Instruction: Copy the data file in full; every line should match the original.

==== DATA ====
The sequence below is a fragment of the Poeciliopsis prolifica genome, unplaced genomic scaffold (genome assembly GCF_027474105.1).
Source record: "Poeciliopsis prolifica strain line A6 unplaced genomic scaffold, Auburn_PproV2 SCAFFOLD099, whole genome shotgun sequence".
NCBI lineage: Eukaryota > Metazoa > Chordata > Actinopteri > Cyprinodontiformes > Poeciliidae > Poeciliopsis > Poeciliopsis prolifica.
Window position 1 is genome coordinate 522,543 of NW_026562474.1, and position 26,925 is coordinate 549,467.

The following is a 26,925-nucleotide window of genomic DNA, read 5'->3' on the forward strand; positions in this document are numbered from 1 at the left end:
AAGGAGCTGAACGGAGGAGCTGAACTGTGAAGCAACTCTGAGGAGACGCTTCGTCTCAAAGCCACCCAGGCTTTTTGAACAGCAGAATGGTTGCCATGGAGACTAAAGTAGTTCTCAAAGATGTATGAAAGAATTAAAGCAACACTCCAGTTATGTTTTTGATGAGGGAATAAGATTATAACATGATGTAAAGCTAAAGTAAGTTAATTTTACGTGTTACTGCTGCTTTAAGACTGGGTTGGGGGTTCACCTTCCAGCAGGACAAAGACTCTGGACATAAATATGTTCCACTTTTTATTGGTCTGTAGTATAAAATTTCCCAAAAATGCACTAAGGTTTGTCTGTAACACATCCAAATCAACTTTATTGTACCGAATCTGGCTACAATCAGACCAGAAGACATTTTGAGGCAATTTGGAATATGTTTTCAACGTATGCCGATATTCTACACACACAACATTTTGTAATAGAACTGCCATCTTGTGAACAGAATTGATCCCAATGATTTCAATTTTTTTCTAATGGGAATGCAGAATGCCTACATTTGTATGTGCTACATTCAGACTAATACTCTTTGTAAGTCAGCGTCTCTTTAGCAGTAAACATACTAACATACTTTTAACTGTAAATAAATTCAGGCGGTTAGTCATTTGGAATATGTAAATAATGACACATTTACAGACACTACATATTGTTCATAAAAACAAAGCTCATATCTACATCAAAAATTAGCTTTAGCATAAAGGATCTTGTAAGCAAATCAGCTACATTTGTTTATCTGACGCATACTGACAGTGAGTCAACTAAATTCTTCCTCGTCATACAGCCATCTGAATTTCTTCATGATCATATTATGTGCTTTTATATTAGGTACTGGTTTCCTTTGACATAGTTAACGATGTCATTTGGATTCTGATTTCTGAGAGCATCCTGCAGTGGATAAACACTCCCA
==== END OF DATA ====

The sequence below is a fragment of the Poeciliopsis prolifica genome, unplaced genomic scaffold (genome assembly GCF_027474105.1).
Source record: "Poeciliopsis prolifica strain line A6 unplaced genomic scaffold, Auburn_PproV2 SCAFFOLD099, whole genome shotgun sequence".
NCBI lineage: Eukaryota > Metazoa > Chordata > Actinopteri > Cyprinodontiformes > Poeciliidae > Poeciliopsis > Poeciliopsis prolifica.
Window position 1 is genome coordinate 522,543 of NW_026562474.1, and position 26,925 is coordinate 549,467.

The following is a 26,925-nucleotide window of genomic DNA, read 5'->3' on the forward strand; positions in this document are numbered from 1 at the left end:
AAGGAGCTGAACGGAGGAGCTGAACTGTGAAGCAACTCTGAGGAGACGCTTCGTCTCAAAGCCACCCAGGCTTTTTGAACAGCAGAATGGTTGCCATGGAGACTAAAGTAGTTCTCAAAGATGTATGAAAGAATTAAAGCAACACTCCAGTTATGTTTTTGATGAGGGAATAAGATTATAACATGATGTAAAGCTAAAGTAAGTTAATTTTACGTGTTACTGCTGCTTTAAGACTGGGTTGGGGGTTCACCTTCCAGCAGGACAAAGACTCTGGACATAAATATGTTCCACTTTTTATTGGTCTGTAGTATAAAATTTCCCAAAAATGCACTAAGGTTTGTCTGTAACACATCCAAATCAACTTTATTGTACCGAATCTGGCTACAATCAGACCAGAAGACATTTTGAGGCAATTTGGAATATGTTTTCAACGTATGCCGATATTCTACACACACAACATTTTGTAATAGAACTGCCATCTTGTGAACAGAATTGATCCCAATGATTTCAATTTTTTTCTAATGGGAATGCAGAATGCCTACATTTGTATGTGCTACATTCAGACTAATACTCTTTGTAAGTCAGCGTCTCTTTAGCAGTAAACATACTAACATACTTTTAACTGTAAATAAATTCAGGCGGTTAGTCATTTGGAATATGTAAATAATGACACATTTACAGACACTACATATTGTTCATAAAAACAAAGCTCATATCTACATCAAAAATTAGCTTTAGCATAAAGGATCTTGTAAGCAAATCAGCTACATTTGTTTATCTGACGCATACTGACAGTGAGTCAACTAAATTCTTCCTCGTCATACAGCCATCTGAATTTCTTCATGATCATATTATGTGCTTTTATATTAGGTACTGGTTTCCTTTGACATAGTTAACGATGTCATTTGGATTCTGATTTCTGAGAGCATCCTGCAGTGGATAAACACTCCCA